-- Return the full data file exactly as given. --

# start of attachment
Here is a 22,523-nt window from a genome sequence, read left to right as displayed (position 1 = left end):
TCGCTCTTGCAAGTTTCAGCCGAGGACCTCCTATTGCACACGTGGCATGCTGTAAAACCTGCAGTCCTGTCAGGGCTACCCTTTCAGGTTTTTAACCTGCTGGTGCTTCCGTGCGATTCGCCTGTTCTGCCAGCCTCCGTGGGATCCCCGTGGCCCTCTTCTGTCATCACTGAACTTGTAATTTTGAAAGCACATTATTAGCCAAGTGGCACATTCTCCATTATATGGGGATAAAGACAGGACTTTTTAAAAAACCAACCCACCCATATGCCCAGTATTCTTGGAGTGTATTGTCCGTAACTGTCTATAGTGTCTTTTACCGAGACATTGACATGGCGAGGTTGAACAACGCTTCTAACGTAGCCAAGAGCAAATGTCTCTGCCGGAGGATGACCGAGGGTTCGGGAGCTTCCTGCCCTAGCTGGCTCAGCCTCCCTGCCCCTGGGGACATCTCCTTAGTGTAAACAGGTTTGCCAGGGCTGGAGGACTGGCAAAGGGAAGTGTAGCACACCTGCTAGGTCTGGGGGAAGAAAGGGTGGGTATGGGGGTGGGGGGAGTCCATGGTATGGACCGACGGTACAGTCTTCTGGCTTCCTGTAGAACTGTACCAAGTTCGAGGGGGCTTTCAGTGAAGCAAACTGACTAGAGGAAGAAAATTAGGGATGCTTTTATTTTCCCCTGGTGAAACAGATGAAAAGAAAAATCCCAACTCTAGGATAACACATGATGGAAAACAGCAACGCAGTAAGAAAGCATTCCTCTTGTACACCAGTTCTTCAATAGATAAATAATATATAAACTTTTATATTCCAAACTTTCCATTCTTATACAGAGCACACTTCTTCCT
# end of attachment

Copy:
Here is a 22,523-nt window from a genome sequence, read left to right as displayed (position 1 = left end):
TCGCTCTTGCAAGTTTCAGCCGAGGACCTCCTATTGCACACGTGGCATGCTGTAAAACCTGCAGTCCTGTCAGGGCTACCCTTTCAGGTTTTTAACCTGCTGGTGCTTCCGTGCGATTCGCCTGTTCTGCCAGCCTCCGTGGGATCCCCGTGGCCCTCTTCTGTCATCACTGAACTTGTAATTTTGAAAGCACATTATTAGCCAAGTGGCACATTCTCCATTATATGGGGATAAAGACAGGACTTTTTAAAAAACCAACCCACCCATATGCCCAGTATTCTTGGAGTGTATTGTCCGTAACTGTCTATAGTGTCTTTTACCGAGACATTGACATGGCGAGGTTGAACAACGCTTCTAACGTAGCCAAGAGCAAATGTCTCTGCCGGAGGATGACCGAGGGTTCGGGAGCTTCCTGCCCTAGCTGGCTCAGCCTCCCTGCCCCTGGGGACATCTCCTTAGTGTAAACAGGTTTGCCAGGGCTGGAGGACTGGCAAAGGGAAGTGTAGCACACCTGCTAGGTCTGGGGGAAGAAAGGGTGGGTATGGGGGTGGGGGGAGTCCATGGTATGGACCGACGGTACAGTCTTCTGGCTTCCTGTAGAACTGTACCAAGTTCGAGGGGGCTTTCAGTGAAGCAAACTGACTAGAGGAAGAAAATTAGGGATGCTTTTATTTTCCCCTGGTGAAACAGATGAAAAGAAAAATCCCAACTCTAGGATAACACATGATGGAAAACAGCAACGCAGTAAGAAAGCATTCCTCTTGTACACCAGTTCTTCAATAGATAAATAATATATAAACTTTTATATTCCAAACTTTCCATTCTTATACAGAGCACACTTCTTCCT